I think I have been overly optimistic about the trajectory of US-China relations.
There are increasing signs the US-China trade deal is about to fall apart. President Trump’s tweet this morning is the latest sign:
As I have said for a long time, dealing with China is a very expensive thing to do. We just made a great Trade Deal, the ink was barely dry, and the World was hit by the Plague from China. 100 Trade Deals wouldn’t make up the difference – and all those innocent lives lost!
— Donald J. Trump (@realDonaldTrump) May 13, 2020
Axios reporter Jonathan Swan followed up a few hours later, and I have been hearing the same things:
This tweet comes amid internal discussions over whether Trump blows up the China trade deal. https://t.co/dgJHwmzPmX
— Jonathan Swan (@jonathanvswan) May 13, 2020
There is basically no way China can hit the 2020 deal target now and for Trump what matters is huge progress towards the goal by the November election day, not by end of the year. Even if there were that progress the domestic political considerations look increasingly likely to steer Trump and his advisors to jettison the deal and push harder on “blame China” for the growing COVID-19 carnage in the US.
On the Chinese side there appear to be more voices saying there is no point in trying to fulfill the deal because the US will beat on us regardless.
It is worth noting that the President used the phrase “Plague from China” in his tweet this morning. If I am not mistaken that is the first time he has used that term. US National Security Advisor Robert O’Brien used it yesterday in a press spray.
And just to add even more negative energy to the relationship, Global Times editor in chief Hu Xijin tweeted this today, and his paper has a longer piece on this topic, which you can see in item 5:
To counteract the abuse of anti-China litigation over COVID-19, Beijing is already preparing to take the necessary punishment measures against some members of the US Congress, the state of Missouri, and relevant individuals and entities, sources told Global Times
— Hu Xijin 胡锡进 (@HuXijin_GT) May 13, 2020
“The Global Times report reflects the fact that there are people who are unhappy with the current situation with regard to the Sino-US relations, but [the report] does not reflect the official position and such opinion has always existed in both countries,” said Wu Xinbo, director of the Centre for American Studies at Fudan University in Shanghai…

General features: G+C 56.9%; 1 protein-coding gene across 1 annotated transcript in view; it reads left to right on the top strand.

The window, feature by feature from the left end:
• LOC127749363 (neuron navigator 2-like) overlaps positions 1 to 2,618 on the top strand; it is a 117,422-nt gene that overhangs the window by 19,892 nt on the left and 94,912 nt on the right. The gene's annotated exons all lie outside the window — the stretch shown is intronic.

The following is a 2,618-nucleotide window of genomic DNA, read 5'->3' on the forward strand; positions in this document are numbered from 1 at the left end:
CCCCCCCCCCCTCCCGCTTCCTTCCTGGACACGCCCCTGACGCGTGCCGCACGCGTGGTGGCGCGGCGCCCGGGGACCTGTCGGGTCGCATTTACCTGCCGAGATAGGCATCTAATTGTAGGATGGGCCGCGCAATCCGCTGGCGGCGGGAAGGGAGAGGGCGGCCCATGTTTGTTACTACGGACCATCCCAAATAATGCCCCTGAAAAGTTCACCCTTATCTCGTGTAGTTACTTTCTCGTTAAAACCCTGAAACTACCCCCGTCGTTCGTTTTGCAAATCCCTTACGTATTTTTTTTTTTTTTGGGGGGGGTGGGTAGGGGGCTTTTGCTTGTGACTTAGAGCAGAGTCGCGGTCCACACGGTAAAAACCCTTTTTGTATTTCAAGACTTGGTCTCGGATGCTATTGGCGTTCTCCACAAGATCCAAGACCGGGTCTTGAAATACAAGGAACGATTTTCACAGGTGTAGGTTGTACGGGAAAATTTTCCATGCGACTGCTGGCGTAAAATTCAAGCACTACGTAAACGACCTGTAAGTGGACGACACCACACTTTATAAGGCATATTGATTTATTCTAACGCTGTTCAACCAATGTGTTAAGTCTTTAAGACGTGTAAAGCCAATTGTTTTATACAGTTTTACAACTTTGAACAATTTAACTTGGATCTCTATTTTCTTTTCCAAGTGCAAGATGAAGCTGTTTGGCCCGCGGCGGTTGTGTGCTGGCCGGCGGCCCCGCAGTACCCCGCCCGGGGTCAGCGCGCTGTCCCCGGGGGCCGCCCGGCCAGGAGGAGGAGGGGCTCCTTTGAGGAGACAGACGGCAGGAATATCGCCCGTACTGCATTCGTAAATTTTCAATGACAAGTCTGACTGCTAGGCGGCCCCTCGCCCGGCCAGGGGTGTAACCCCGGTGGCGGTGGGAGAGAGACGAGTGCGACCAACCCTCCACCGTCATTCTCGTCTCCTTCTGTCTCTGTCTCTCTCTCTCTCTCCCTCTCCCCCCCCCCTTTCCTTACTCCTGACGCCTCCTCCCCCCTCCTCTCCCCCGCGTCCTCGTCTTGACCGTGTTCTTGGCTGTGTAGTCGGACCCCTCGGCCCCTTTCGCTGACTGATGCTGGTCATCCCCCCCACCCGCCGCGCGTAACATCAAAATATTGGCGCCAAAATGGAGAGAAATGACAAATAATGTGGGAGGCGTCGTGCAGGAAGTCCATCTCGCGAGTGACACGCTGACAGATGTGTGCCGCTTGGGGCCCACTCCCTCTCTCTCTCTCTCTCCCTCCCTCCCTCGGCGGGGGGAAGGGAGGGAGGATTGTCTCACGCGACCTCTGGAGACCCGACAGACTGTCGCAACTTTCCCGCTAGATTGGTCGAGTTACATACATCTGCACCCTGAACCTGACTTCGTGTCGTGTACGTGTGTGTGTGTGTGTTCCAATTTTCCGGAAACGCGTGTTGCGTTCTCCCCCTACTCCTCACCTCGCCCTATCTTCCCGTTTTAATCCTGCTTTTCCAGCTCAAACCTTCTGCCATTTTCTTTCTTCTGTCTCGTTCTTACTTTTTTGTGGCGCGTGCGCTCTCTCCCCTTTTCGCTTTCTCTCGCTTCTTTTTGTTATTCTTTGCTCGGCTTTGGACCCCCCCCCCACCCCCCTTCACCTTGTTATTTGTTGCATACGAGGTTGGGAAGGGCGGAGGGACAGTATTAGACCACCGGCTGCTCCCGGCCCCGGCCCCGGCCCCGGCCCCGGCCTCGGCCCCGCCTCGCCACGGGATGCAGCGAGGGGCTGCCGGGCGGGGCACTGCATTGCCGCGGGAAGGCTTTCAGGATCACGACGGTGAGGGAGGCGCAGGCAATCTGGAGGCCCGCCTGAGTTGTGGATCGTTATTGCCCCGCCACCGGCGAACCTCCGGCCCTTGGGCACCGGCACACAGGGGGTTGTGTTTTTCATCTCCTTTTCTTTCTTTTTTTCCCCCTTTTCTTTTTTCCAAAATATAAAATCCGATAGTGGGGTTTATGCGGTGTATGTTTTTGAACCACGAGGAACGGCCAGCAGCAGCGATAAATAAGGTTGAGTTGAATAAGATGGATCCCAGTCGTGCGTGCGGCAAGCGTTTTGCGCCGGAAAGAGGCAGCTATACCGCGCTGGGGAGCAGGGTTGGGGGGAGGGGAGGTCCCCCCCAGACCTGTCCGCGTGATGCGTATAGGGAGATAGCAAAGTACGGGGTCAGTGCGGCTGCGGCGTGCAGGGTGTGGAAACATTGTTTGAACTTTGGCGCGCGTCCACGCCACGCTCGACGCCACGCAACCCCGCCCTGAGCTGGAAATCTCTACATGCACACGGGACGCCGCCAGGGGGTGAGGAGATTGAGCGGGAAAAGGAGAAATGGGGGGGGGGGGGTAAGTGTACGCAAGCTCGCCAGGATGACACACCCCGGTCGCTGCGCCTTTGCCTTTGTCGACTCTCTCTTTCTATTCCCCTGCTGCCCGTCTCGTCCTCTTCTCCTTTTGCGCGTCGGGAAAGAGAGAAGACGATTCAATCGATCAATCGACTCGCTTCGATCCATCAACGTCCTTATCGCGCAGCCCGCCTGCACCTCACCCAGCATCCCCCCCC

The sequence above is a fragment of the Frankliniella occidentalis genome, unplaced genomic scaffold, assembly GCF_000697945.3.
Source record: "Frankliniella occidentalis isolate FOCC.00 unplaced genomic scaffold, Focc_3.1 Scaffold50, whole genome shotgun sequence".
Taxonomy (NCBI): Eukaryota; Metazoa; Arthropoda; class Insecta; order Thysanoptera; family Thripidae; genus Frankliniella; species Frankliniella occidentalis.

A Chinese government adviser, who did not wish to be identified, said that the two sessions will not have much direct bearing on the trade deal, but the language used will show how Beijing will approach future dealings with Washington.
“Whether [China] chooses to go full-on confrontation, or continue to maintain competition without decoupling, that is what we need to pay attention to,” he said…
He Weiwen, a former senior official at the Chinese consulates in New York and San Francisco, said many in Beijing are “citing the force majeure clause [in phase one]” and calling “for the US to have a more flexible adjustment of the US$200 billion procurement target amid the coronavirus-caused lockdown”.
A slump in U.S. corn prices to a decade low was a good chance for China to buy millions of tons of the grain, but the world’s second-largest consumer held back on purchases because relations between the two nations have soured, said Li Qiang, chief analyst with Shanghai JC Intelligence Co…
“China has the ability to complete the $40 billion purchases, but such purchases have to be based on a friendly atmosphere,” Li said during an industry conference held online.
Lower commodity prices due to the coronavirus pandemic may limit the value of China’s first year U.S. agricultural product purchases, “but it’s a two-year agreement,” ADM CEO Juan Luciano said during the virtual BMO Capital Markets Global Farm to Market Conference on Wednesday.